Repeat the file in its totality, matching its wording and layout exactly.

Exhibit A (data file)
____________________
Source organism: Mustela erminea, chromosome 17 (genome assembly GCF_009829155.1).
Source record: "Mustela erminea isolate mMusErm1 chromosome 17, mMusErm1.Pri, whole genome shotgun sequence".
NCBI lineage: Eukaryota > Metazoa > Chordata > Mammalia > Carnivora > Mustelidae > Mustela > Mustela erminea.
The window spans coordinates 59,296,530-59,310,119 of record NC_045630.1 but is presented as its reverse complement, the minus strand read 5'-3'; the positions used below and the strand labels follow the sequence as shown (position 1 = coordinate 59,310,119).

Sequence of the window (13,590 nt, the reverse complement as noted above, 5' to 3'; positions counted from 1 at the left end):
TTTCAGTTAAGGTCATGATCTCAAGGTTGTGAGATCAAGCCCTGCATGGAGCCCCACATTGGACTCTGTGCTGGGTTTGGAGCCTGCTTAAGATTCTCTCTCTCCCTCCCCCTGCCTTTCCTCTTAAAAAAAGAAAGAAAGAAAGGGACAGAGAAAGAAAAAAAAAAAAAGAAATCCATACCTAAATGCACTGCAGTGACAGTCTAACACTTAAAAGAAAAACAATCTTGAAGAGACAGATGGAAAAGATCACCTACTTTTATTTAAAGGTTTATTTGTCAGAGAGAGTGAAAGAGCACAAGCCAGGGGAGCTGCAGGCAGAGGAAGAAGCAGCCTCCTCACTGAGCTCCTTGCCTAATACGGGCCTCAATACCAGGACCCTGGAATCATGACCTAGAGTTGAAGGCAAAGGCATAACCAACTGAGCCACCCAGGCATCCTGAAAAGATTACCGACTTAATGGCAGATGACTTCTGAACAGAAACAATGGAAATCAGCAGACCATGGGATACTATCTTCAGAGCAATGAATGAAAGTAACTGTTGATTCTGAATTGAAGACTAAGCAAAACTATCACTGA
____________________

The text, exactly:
Source organism: Mustela erminea, chromosome 17 (genome assembly GCF_009829155.1).
Source record: "Mustela erminea isolate mMusErm1 chromosome 17, mMusErm1.Pri, whole genome shotgun sequence".
NCBI lineage: Eukaryota > Metazoa > Chordata > Mammalia > Carnivora > Mustelidae > Mustela > Mustela erminea.
The window spans coordinates 59,296,530-59,310,119 of record NC_045630.1 but is presented as its reverse complement, the minus strand read 5'-3'; the positions used below and the strand labels follow the sequence as shown (position 1 = coordinate 59,310,119).

Sequence of the window (13,590 nt, the reverse complement as noted above, 5' to 3'; positions counted from 1 at the left end):
TTTCAGTTAAGGTCATGATCTCAAGGTTGTGAGATCAAGCCCTGCATGGAGCCCCACATTGGACTCTGTGCTGGGTTTGGAGCCTGCTTAAGATTCTCTCTCTCCCTCCCCCTGCCTTTCCTCTTAAAAAAAGAAAGAAAGAAAGGGACAGAGAAAGAAAAAAAAAAAAAGAAATCCATACCTAAATGCACTGCAGTGACAGTCTAACACTTAAAAGAAAAACAATCTTGAAGAGACAGATGGAAAAGATCACCTACTTTTATTTAAAGGTTTATTTGTCAGAGAGAGTGAAAGAGCACAAGCCAGGGGAGCTGCAGGCAGAGGAAGAAGCAGCCTCCTCACTGAGCTCCTTGCCTAATACGGGCCTCAATACCAGGACCCTGGAATCATGACCTAGAGTTGAAGGCAAAGGCATAACCAACTGAGCCACCCAGGCATCCTGAAAAGATTACCGACTTAATGGCAGATGACTTCTGAACAGAAACAATGGAAATCAGCAGACCATGGGATACTATCTTCAGAGCAATGAATGAAAGTAACTGTTGATTCTGAATTGAAGACTAAGCAAAACTATCACTGA